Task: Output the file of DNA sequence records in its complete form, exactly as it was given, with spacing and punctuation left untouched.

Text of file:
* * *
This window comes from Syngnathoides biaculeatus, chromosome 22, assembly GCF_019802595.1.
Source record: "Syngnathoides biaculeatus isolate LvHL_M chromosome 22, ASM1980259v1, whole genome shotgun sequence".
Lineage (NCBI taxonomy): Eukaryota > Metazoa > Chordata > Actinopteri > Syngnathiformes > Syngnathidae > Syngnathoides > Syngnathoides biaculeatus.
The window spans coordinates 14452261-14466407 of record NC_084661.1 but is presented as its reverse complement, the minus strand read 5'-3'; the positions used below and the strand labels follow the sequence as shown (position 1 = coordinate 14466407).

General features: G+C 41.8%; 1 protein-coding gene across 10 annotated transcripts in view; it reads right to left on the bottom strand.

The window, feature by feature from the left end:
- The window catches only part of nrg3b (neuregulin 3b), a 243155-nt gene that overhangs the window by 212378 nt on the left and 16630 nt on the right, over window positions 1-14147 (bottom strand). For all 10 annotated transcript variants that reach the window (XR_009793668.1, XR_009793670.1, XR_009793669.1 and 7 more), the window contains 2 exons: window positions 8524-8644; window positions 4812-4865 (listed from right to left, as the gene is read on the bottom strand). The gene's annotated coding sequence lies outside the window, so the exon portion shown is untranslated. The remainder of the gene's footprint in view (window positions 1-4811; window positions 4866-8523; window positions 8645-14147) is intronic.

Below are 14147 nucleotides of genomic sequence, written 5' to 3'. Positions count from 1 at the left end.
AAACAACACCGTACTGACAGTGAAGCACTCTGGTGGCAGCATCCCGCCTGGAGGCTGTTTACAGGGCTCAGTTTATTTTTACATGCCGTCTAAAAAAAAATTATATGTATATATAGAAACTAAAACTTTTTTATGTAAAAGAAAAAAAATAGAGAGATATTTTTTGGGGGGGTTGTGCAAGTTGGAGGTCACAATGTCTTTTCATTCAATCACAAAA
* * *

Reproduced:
This window comes from Syngnathoides biaculeatus, chromosome 22, assembly GCF_019802595.1.
Source record: "Syngnathoides biaculeatus isolate LvHL_M chromosome 22, ASM1980259v1, whole genome shotgun sequence".
Lineage (NCBI taxonomy): Eukaryota > Metazoa > Chordata > Actinopteri > Syngnathiformes > Syngnathidae > Syngnathoides > Syngnathoides biaculeatus.
The window spans coordinates 14452261-14466407 of record NC_084661.1 but is presented as its reverse complement, the minus strand read 5'-3'; the positions used below and the strand labels follow the sequence as shown (position 1 = coordinate 14466407).

General features: G+C 41.8%; 1 protein-coding gene across 10 annotated transcripts in view; it reads right to left on the bottom strand.

The window, feature by feature from the left end:
- The window catches only part of nrg3b (neuregulin 3b), a 243155-nt gene that overhangs the window by 212378 nt on the left and 16630 nt on the right, over window positions 1-14147 (bottom strand). For all 10 annotated transcript variants that reach the window (XR_009793668.1, XR_009793670.1, XR_009793669.1 and 7 more), the window contains 2 exons: window positions 8524-8644; window positions 4812-4865 (listed from right to left, as the gene is read on the bottom strand). The gene's annotated coding sequence lies outside the window, so the exon portion shown is untranslated. The remainder of the gene's footprint in view (window positions 1-4811; window positions 4866-8523; window positions 8645-14147) is intronic.

Below are 14147 nucleotides of genomic sequence, written 5' to 3'. Positions count from 1 at the left end.
AAACAACACCGTACTGACAGTGAAGCACTCTGGTGGCAGCATCCCGCCTGGAGGCTGTTTACAGGGCTCAGTTTATTTTTACATGCCGTCTAAAAAAAAATTATATGTATATATAGAAACTAAAACTTTTTTATGTAAAAGAAAAAAAATAGAGAGATATTTTTTGGGGGGGTTGTGCAAGTTGGAGGTCACAATGTCTTTTCATTCAATCACAAAA